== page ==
While Batts is not among the main stars of the film, his wife, Jordan is profiled (the couple's one-year-old son, Hasshan Jr., adorably interjected that night during his parents' shining moments).

Katarah Jordan, appointed as the new CEO of Boys & Girls Club of Allentown on Monday, discussed her work as a literacy advocate for the James Lawson Freedom School.

"Freedom schools are what I needed as a child. I needed a place to belong. I think us as parents, us as adults, us as a community, it is our duty to make sure that we create a place of belonging for all of the children and scholars within this community, and Freedom Schools to do just that," she said in the film as scenes of Allentown-based children smiling and dancing flashed in the background.

González, who moved to the city when she was 18, shared how people in the city embraced her as a single mother to a then-4-month-old daughter.

"I moved here in a subsidized program for single moms that helped me get public housing here in Allentown. The community where I lived in the Hanover Acres, now known as Overlook Park, was there for me. They empowered me, they connected me to different social services and really helped my daughter and I have a fighting chance and help me, right, to get to where I'm at today," González said.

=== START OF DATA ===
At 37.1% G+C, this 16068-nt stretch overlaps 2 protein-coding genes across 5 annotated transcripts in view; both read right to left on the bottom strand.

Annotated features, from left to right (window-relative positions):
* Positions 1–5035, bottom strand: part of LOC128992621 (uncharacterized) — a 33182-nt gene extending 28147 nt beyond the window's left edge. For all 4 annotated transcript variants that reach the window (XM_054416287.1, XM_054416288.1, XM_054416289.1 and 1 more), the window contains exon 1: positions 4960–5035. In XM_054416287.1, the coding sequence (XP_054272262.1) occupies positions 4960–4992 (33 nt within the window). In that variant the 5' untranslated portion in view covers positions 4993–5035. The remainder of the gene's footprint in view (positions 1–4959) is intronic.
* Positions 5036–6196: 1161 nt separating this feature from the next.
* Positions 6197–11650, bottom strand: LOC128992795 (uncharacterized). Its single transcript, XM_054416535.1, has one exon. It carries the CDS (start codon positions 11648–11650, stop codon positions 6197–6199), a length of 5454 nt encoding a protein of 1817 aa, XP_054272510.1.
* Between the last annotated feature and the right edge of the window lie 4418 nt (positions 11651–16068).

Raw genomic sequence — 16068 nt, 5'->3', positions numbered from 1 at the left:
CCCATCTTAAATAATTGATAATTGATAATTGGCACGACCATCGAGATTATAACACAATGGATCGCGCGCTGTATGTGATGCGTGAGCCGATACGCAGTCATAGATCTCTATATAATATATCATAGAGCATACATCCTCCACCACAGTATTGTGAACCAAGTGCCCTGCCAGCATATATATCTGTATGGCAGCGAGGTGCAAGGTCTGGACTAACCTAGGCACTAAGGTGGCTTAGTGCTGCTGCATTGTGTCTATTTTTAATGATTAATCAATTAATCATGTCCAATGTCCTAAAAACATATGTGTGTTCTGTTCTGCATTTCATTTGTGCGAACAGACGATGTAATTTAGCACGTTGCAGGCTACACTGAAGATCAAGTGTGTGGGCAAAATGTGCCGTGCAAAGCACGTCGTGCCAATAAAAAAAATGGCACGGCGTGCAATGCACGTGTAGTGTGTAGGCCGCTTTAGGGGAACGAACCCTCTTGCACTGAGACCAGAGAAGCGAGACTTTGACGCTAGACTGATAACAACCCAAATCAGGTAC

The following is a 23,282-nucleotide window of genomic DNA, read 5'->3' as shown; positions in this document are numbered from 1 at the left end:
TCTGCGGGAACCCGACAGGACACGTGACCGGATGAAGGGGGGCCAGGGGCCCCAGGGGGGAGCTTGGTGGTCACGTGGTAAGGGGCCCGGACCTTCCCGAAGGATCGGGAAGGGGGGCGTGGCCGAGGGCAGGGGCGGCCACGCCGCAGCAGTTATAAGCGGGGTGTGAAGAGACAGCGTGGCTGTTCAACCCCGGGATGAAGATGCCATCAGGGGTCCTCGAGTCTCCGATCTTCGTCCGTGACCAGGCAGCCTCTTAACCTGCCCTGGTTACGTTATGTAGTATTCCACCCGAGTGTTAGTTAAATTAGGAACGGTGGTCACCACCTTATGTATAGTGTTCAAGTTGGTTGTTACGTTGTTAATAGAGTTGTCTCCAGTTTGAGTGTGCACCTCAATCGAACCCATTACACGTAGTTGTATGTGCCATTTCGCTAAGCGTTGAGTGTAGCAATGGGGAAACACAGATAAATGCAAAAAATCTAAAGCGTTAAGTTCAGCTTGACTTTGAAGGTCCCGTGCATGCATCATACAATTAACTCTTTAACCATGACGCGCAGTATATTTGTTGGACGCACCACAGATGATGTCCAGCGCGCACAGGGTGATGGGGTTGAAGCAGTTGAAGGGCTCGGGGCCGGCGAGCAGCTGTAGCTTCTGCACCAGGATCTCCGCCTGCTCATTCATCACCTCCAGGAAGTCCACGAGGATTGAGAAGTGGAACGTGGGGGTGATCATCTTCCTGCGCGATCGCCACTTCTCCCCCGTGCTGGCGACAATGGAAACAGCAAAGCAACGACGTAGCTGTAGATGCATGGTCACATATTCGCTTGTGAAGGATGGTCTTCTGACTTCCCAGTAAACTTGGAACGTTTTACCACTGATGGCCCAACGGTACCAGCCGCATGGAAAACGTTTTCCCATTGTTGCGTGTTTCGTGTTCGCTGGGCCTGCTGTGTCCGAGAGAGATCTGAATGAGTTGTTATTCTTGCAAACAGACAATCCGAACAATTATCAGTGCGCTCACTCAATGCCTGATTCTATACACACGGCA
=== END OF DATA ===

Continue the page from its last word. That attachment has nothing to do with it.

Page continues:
Sierra, the youngest member of Allentown's School Board, discussed how a family tragedy inspired her work with Promise Neighborhoods.

"I lost my uncle at the age of 9 years old to gun violence in my community. Since then, I have been an advocate to end gun violence and to be a support to other youth in the community who may be dealing with grief or who may be dealing with certain issues that my uncle was also dealing with in," Sierra, 20, said in the film. "I could just be at home and mope, but I decided to go and create a youth program, so that we can all talk about these issues. And actually go to our city halls and go to our school board meetings and address these issues to prevent future acts of violence."

Final love letters

After the screening, the stars of "Love Letters," joined Hasshan Batts and Rashid during a Q&A, in perhaps one final 'love letter' of the night.

While the group of community leaders agreed the civil duties are never finished, they left the audience with words of encouragement — and plenty of neighborly love.

Discussing "Love Letters to Allentown"

"I love everything about our community. The way that we lean into each other. I think that's something that I've learned to do as I've gotten older is to ask for help, to ask for assistance, to have those discussions around things that are important and what they mean to us and that we advocate for that in our community," Polack said.

"I feel like I've always had this love for Allentown that sometimes you can't even put it into words. Other people outside of Allentown don't get it, but I think when you're here, and you're a part of this community, you get it."

"Love Letters to Allentown," will be available to stream on Rashid's YouTube channel.

The filmmaker also plans to debut a "Love Letters to Moravian," film on March 5 at Moravian University, along with a documentary on Promised Neighborhoods of the Lehigh Valley later this year.